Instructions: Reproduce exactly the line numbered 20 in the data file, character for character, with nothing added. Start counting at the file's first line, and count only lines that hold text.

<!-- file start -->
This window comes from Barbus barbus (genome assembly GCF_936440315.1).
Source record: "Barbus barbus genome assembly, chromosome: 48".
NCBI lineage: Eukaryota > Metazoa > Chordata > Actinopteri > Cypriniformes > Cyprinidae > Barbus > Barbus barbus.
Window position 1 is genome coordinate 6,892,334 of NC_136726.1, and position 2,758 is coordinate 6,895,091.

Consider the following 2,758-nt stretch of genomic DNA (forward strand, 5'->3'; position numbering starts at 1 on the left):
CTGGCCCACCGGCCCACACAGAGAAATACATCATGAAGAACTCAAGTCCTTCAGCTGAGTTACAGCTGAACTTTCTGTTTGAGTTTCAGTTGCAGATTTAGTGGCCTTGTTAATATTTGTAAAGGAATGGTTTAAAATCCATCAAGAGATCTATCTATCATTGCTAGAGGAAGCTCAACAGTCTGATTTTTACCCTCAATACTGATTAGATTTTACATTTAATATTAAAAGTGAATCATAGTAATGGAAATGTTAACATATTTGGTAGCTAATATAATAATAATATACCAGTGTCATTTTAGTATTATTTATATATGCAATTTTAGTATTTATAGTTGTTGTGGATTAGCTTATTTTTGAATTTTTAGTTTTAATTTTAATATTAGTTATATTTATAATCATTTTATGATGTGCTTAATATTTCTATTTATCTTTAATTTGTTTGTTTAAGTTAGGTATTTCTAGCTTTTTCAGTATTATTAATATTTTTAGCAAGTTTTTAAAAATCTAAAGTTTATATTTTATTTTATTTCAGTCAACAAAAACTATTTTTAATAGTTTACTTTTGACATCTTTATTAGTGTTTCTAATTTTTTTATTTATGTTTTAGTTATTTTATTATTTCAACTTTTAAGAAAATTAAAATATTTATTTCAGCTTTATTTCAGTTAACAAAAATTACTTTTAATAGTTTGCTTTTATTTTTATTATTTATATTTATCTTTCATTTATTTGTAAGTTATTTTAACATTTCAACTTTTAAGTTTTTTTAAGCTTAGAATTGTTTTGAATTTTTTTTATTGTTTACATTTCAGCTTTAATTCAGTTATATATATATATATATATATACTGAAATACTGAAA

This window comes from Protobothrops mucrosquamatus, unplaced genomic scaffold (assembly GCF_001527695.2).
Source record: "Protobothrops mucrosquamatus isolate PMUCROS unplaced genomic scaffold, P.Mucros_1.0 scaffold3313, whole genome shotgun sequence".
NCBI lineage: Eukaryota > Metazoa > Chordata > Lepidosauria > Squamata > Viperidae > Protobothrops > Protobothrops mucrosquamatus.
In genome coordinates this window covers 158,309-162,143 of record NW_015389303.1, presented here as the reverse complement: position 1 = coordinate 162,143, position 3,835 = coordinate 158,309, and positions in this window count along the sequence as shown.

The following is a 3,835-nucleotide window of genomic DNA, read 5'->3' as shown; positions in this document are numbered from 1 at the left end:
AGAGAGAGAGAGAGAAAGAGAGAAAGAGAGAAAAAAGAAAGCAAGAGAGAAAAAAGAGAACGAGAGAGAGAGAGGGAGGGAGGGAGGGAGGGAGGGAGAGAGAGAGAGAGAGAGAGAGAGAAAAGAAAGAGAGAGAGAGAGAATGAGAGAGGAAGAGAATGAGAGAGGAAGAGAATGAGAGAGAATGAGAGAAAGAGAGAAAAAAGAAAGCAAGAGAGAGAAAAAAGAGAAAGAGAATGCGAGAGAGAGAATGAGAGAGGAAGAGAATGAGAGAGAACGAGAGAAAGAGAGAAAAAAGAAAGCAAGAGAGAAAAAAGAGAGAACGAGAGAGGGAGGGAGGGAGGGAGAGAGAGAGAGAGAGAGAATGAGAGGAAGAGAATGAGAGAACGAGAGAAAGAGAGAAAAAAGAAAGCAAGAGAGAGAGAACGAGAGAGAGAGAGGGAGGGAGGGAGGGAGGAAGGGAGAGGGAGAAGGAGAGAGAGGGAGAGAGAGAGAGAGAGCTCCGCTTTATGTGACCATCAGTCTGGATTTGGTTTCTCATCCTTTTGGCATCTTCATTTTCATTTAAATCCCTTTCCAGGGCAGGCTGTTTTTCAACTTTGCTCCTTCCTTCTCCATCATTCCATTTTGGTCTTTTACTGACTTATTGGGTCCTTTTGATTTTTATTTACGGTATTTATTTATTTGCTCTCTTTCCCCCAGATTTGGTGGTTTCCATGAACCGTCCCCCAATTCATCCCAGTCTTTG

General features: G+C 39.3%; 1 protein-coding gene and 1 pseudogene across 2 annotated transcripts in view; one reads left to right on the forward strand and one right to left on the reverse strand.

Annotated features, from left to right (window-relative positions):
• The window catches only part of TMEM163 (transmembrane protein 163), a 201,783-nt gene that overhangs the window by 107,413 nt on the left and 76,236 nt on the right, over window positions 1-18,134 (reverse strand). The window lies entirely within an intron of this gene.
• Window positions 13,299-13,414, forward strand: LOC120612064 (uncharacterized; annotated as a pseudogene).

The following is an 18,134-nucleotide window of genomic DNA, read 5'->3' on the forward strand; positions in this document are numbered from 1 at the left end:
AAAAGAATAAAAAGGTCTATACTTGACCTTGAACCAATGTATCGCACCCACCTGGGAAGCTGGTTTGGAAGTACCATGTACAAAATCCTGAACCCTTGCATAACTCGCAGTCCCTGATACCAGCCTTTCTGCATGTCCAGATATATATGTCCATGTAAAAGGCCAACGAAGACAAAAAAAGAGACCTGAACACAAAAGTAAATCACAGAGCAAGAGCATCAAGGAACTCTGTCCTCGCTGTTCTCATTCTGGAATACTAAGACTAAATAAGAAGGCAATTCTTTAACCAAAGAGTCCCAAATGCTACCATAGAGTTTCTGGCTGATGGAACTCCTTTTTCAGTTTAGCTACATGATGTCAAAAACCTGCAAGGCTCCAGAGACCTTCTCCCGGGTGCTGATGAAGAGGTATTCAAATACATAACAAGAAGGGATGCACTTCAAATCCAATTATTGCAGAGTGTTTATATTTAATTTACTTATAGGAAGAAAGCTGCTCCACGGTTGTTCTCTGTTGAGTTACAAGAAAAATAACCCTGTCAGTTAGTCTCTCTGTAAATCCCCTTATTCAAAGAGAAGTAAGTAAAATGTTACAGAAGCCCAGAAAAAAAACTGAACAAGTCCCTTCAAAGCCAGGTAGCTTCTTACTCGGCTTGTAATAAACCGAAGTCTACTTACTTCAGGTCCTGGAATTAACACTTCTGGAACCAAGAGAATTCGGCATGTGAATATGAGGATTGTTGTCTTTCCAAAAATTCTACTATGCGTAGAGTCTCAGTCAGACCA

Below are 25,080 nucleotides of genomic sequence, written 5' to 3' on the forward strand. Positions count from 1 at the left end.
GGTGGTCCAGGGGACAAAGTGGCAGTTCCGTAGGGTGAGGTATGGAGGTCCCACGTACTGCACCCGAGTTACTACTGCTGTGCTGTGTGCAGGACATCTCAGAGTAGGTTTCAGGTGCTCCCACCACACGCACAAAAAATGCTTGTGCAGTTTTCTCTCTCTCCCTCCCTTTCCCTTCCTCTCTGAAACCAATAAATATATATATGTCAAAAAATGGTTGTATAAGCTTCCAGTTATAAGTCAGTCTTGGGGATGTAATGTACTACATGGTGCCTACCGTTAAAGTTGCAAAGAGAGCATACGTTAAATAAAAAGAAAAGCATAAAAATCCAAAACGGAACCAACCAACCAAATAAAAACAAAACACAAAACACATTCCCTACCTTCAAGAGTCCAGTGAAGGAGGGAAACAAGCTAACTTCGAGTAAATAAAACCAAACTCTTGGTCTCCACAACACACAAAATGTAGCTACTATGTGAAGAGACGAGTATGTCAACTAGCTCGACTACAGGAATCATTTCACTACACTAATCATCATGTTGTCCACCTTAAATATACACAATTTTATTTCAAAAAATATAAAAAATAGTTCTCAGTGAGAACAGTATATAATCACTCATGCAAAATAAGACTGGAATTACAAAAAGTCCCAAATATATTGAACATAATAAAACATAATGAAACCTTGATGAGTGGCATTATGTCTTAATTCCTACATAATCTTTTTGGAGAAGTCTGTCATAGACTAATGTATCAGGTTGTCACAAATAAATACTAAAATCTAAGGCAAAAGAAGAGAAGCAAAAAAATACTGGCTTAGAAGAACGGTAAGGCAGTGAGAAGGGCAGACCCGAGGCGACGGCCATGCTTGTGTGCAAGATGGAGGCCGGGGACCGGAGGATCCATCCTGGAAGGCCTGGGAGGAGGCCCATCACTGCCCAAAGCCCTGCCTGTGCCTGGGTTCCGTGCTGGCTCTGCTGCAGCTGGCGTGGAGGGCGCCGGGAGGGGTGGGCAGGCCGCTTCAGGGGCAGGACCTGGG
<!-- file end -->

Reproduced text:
GGTGGTCCAGGGGACAAAGTGGCAGTTCCGTAGGGTGAGGTATGGAGGTCCCACGTACTGCACCCGAGTTACTACTGCTGTGCTGTGTGCAGGACATCTCAGAGTAGGTTTCAGGTGCTCCCACCACACGCACAAAAAATGCTTGTGCAGTTTTCTCTCTCTCCCTCCCTTTCCCTTCCTCTCTGAAACCAATAAATATATATATGTCAAAAAATGGTTGTATAAGCTTCCAGTTATAAGTCAGTCTTGGGGATGTAATGTACTACATGGTGCCTACCGTTAAAGTTGCAAAGAGAGCATACGTTAAATAAAAAGAAAAGCATAAAAATCCAAAACGGAACCAACCAACCAAATAAAAACAAAACACAAAACACATTCCCTACCTTCAAGAGTCCAGTGAAGGAGGGAAACAAGCTAACTTCGAGTAAATAAAACCAAACTCTTGGTCTCCACAACACACAAAATGTAGCTACTATGTGAAGAGACGAGTATGTCAACTAGCTCGACTACAGGAATCATTTCACTACACTAATCATCATGTTGTCCACCTTAAATATACACAATTTTATTTCAAAAAATATAAAAAATAGTTCTCAGTGAGAACAGTATATAATCACTCATGCAAAATAAGACTGGAATTACAAAAAGTCCCAAATATATTGAACATAATAAAACATAATGAAACCTTGATGAGTGGCATTATGTCTTAATTCCTACATAATCTTTTTGGAGAAGTCTGTCATAGACTAATGTATCAGGTTGTCACAAATAAATACTAAAATCTAAGGCAAAAGAAGAGAAGCAAAAAAATACTGGCTTAGAAGAACGGTAAGGCAGTGAGAAGGGCAGACCCGAGGCGACGGCCATGCTTGTGTGCAAGATGGAGGCCGGGGACCGGAGGATCCATCCTGGAAGGCCTGGGAGGAGGCCCATCACTGCCCAAAGCCCTGCCTGTGCCTGGGTTCCGTGCTGGCTCTGCTGCAGCTGGCGTGGAGGGCGCCGGGAGGGGTGGGCAGGCCGCTTCAGGGGCAGGACCTGGG